small fragments left shew exactly the same arrangement of titles as on the outer lintel of Rahotep, PLS. IX, X : hence this was not copied. T h e outer wall below it is blank. On PL. X V is shewn the sides and back of the recess. T h e lists of offerings occupy the upper part of the sides ; and the list of farms the lower part. Of these 1 2 occur in Rahotep's lists, two here are not in Rahotep's, and one in Rahotep's is not here. They all differ from the farms of Nefermat, so it is certain that these were different families. Much remains to be done in forming property lists of farms, thus tracing the descent of property, and proving genealogical connections by this means. From having this repetition of the names, we can judge whether the matter of the figures being male or female has any significance. W e find that of the . dozen which recur, ' four are always male, six are always female, and only two vary, being male in Rahotep's and female in Nefert's. This regularity shews that some intentional distinction, probably in the gender of the name of the farm, is intended. T h e tombs were not copied one from the other; the spelling of the names varies somewhat, and the order is altogether different throughout ; hence the distinction in the figures would not have been maintained if they were purely arbitrary and ornamental in their character. In the middle are Rahotep and Nefest seated, on the panel ; and below that the children occur on either side of the niche, as in Rahotep's. The order varies, so we cannot distinguish their ages, and there is no difference shewn in the ages of the boys, so that the sculpturing of the two tombs must have been nearly contemporary. T h e distinctions of age shewn in tombs are ( I ) unclad, pointing to mouth ; (2) unclad but occupied ; (3) clad with kilt, hands empty; (4) clad, holding sceptre; (5) clad, holding sceptre and long staff; all these may be seen in Nefermat's and Atet's tombs. 40. T h e decoration of Nefermat's tomb differs entirely from that of Rahotep. The characters and figures of the whole of this tomb, and of Atet's, are incised in the stone, and filled up with coloured pastes, level with the surface ; except a few figyres down the edge of Nefermat's chamber entrance, which are in relief. This system of colouring was a special device of Nefermat's own, doubtless occasioned by his observing the flaking and' washing of colour from painted sculpture. H e particularly states (on PL. XXIV) that " H e made this to his gods in his unspoilable writing." T h e sculpture is all hollowed out, with the edges undercut, so that the coloured pastes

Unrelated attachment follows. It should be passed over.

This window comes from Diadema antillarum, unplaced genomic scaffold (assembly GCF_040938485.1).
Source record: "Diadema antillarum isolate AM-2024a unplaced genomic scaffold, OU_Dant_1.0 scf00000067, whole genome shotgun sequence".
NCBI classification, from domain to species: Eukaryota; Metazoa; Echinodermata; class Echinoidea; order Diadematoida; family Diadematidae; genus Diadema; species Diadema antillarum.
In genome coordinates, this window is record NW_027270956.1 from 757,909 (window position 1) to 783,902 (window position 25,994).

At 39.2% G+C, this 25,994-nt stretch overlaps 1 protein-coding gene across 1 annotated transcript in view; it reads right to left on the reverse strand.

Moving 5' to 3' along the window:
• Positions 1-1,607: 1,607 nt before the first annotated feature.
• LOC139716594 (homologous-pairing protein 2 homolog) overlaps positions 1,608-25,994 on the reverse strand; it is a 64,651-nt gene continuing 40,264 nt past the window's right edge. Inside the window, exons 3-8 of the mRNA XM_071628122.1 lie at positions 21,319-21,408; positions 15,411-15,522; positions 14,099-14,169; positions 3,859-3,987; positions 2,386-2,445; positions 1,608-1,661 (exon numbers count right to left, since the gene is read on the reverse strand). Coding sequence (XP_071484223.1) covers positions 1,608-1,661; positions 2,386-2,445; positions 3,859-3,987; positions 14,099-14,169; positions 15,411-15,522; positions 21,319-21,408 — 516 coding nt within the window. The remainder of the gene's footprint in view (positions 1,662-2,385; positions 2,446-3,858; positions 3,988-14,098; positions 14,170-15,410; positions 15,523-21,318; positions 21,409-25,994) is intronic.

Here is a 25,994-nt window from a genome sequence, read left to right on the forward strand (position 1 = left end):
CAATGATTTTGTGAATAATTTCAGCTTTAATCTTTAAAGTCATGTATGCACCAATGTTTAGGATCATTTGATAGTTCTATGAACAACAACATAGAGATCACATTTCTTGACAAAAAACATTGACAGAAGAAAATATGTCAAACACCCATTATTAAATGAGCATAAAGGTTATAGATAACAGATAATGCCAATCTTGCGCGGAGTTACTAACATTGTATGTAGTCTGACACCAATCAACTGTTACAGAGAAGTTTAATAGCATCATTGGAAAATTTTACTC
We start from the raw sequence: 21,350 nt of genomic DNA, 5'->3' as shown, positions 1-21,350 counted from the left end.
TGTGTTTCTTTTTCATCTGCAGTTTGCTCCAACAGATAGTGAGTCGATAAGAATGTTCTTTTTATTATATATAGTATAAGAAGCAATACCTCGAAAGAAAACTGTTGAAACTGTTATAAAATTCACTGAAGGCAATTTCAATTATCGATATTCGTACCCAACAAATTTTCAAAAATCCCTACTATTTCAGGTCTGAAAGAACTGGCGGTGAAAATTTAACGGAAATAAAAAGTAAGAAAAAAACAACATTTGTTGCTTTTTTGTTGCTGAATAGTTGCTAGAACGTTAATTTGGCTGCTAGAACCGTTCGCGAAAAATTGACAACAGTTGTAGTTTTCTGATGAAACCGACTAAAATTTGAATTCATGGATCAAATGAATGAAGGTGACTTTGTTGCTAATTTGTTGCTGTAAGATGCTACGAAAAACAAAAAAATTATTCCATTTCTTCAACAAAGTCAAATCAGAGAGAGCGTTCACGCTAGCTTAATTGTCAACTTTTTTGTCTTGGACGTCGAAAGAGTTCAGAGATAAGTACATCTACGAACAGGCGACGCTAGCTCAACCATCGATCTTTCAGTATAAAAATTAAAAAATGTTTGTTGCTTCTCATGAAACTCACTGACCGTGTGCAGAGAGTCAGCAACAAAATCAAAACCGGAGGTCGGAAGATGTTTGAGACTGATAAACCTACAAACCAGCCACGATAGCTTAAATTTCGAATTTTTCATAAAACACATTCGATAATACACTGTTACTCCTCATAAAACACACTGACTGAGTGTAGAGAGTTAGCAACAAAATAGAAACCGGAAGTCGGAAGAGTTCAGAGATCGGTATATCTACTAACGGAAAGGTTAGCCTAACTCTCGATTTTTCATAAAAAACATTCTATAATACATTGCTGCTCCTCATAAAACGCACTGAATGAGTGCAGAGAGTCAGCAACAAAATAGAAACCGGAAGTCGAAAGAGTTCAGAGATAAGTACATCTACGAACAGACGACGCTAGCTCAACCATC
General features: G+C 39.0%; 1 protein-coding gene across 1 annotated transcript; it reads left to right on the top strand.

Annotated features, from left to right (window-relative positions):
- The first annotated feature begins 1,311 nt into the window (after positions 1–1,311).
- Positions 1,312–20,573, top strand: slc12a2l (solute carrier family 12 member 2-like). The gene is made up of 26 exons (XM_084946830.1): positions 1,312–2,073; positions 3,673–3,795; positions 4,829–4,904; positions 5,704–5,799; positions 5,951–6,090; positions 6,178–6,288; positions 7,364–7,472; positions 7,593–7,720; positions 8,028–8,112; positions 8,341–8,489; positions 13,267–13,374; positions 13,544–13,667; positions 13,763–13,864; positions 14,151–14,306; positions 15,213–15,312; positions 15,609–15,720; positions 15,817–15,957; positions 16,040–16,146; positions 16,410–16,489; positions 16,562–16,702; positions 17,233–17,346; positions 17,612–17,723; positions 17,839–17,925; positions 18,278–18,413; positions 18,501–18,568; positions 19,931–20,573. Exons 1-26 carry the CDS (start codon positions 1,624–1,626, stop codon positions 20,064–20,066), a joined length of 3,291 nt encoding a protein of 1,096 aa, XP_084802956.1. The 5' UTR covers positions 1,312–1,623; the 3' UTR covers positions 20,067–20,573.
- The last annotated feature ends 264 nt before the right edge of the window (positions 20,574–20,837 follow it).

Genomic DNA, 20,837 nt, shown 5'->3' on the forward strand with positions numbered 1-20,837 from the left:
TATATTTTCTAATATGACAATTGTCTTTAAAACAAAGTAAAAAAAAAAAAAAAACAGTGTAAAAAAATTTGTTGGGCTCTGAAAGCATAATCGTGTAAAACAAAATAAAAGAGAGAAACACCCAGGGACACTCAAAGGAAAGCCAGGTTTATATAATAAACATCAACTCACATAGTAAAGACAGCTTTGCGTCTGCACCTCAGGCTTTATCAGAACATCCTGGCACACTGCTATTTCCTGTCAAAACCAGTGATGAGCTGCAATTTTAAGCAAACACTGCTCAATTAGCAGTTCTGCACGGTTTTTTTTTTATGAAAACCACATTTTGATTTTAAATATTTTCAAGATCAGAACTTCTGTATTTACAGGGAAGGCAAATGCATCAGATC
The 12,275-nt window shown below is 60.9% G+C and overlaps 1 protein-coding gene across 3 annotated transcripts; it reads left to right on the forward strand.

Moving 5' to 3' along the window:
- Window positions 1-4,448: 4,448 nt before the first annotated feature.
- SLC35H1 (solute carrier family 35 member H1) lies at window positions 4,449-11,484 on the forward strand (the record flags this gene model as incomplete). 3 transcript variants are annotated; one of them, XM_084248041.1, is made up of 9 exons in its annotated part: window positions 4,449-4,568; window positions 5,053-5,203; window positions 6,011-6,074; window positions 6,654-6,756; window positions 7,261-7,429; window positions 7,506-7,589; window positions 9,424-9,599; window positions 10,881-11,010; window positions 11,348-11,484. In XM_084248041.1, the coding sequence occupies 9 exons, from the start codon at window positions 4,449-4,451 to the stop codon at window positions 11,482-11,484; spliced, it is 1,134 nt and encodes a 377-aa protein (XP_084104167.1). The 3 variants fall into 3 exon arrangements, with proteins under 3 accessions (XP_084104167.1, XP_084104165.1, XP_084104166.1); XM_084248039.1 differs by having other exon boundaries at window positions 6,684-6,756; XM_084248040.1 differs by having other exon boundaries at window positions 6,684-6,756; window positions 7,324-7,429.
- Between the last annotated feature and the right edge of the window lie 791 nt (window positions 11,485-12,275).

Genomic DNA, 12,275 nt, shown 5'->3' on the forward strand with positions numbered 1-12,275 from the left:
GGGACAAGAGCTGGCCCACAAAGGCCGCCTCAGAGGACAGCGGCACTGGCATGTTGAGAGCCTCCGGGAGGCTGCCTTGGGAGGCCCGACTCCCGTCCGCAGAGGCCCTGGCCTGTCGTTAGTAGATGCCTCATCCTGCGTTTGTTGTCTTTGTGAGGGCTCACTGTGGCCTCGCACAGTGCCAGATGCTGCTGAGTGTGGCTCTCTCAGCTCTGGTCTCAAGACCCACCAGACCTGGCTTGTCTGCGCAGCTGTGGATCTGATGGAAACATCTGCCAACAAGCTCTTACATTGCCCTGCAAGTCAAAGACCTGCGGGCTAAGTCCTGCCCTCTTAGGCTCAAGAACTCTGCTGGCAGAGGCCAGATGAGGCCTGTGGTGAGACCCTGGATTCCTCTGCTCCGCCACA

with which it is filled should key in. Over wide surfaces special means were adopted. The area was divided into a number of deeper cells in the bottom, divided by cross ridges, of about a third of the height of the whole hollow. Holes were then drilled diagonally beneath these ridges, so as to meet and form bent tunnels for complete loops of the paste to hold in. The details of figures, such as the wig and face, were often cut to different depths, partly to hold the material better, partly as a guide to the artist in paste, to shew where his internal outlines were to come. Very narrow lines are simply graved out in a V or U form, and filled up. Details of different colour, such as features, or feathering on a bird, are made by cutting outlines in the base paste, and filling them up with a different colour. A base of cheaper colour was often used, and a facing of more valuable paste was incorporated with it. The invention was not a success; extremely tedious, it yet yielded to injury more readily than the painted reliefs. The coloured pastes were very easily picked out and destroyed, and the action of the ever-present salt of Egypt has reduced much of what remains to a mere loose powder, and forced it out of the hollows in the stone, as a rotten mass of dust that will hardly bear touching. Much has been ruined since Mariette uncovered these tombs, and left them to destruction at the hands of every careless Arab and wanton t~urist. The colours employed, and the means of fixing them, have been most carefully examined, chemically and microscopically, by Mr. Spurrell ; and I have the pleasure of embodying his results in the end of this chapter. 41. PL. XVI. ?'he architrave of Nefermat's tomb is broken in the middle, where it is here divided on the plate ; and the right hand end was altogether lost in ages past, while all that remains is deeply weathered by exposure. The titles can be traced out by the list on PL. XX. The portion of a stela, on the left hand, is in relief, and of fine work. I t was found lying just in front of the chamber, almost on the ground. Scattered near it were many chips of fine work in relief; these I brought away, as illustrating the use of scraping tools for dressing surfaces. What all these chips and the stela belonged to, and what construction has been here destroyed, we cannot be certain. But as the edges of the chamber door are in relief, it seems not unlikely that the stone blocking of the doorway (of which the traces are seen by the cutting on the walls) had a relief sculpture on it of a false door and panel ; and thence, after the destruction of that, came these fragments.